When we saw our potential plans included places where tropical diseases were a concern, we set up appointments at a travel clinic to decide which precautionary vaccinations we would need. We didn’t know which countries we would be visiting, so we played it safe and asked for almost everything that was available. That meant boosters for tetanus, polio, and Hepatitis A & B. It also meant prophylactic shots for Japanese encephalitis, yellow fever, and rabies as well as the oral typhoid vaccine. The cost of all the injections was more than $2,000 per person; thankfully our insurance covered all of those as preventative care! We were also given prescriptions for a high-powered antibiotic cream and antibiotics to use in case of wildly upset stomachs. Since the rabies shots have already come in handy for me, I’m going to applaud my own decision to get better at dealing with needles. I also got my vision checked and a new prescription ordered.
As you might guess, the internet is a sea of inspiration (some good, some awfully outdated), and stacks of travel books from the library didn’t hurt our state of mind either. While it is fun to pretend we were going to go everywhere, the world is too big and our budget too small for that. We settled for finding places we would want to call home a month at a time; cities that provided easy means of transit, good food, cultural variety, and were still relatively cheap. Since we book a few months out, this process will be ongoing.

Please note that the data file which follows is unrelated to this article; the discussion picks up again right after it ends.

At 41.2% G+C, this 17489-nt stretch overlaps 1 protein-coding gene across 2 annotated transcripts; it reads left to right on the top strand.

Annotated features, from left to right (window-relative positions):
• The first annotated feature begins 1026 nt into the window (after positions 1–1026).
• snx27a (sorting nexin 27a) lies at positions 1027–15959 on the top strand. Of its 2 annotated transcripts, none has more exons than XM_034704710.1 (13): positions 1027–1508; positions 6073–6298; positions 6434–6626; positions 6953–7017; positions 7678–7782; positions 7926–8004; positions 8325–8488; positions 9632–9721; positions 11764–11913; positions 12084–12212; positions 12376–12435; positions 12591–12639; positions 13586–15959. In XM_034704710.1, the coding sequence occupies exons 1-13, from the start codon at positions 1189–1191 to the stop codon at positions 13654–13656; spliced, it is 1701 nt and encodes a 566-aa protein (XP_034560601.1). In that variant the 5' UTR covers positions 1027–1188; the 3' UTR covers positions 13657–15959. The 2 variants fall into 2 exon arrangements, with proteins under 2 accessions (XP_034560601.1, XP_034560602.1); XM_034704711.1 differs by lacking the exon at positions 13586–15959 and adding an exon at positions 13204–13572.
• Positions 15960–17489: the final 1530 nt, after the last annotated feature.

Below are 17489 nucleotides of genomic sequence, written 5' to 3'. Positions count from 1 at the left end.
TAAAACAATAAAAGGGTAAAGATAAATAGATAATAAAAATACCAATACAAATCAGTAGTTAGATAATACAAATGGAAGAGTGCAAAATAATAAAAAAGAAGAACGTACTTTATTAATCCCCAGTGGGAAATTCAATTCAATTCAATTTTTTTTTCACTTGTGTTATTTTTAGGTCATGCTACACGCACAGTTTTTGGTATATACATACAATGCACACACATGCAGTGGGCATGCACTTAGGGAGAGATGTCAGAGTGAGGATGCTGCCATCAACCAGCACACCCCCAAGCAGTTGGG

We set up a mail forwarding service and began changing the addresses on our accounts with plenty of time to spare. We now have the option to have our mail stored until our return, scanned to us, or shredded (even 7,900 miles away, sending junk mail to its doom gives me a sensation of glee).
In our previous travels, we noticed foreign transaction and ATM fees can really add up, so with that in mind we opened two new accounts. The first was a credit card with no foreign transaction fees and which had points we could use toward later travel expenses. The second was a new bank account with a debit card that could be used worldwide with no ATM fees. It was important to us that our travel bank account be completely separate from our savings account so that, if our travel card becomes compromised, our savings are secure. Now that we are on the road, we find an ATM upon arrival so that all of our day-to-day purchases are made with local currency and our cards are used rarely and at locations that are as secure as possible.
Though we didn’t own an entire home’s worth of physical stuff, our apartment was still pretty full. We hadn’t moved in about four years, so items gathered in corners unnoticed. I couldn’t bear to part with my books, so we already knew that a storage unit would be necessary. (Kevin put up with me storing almost all of them, and doing the physical labor of moving a small library – I have a perfect husband.)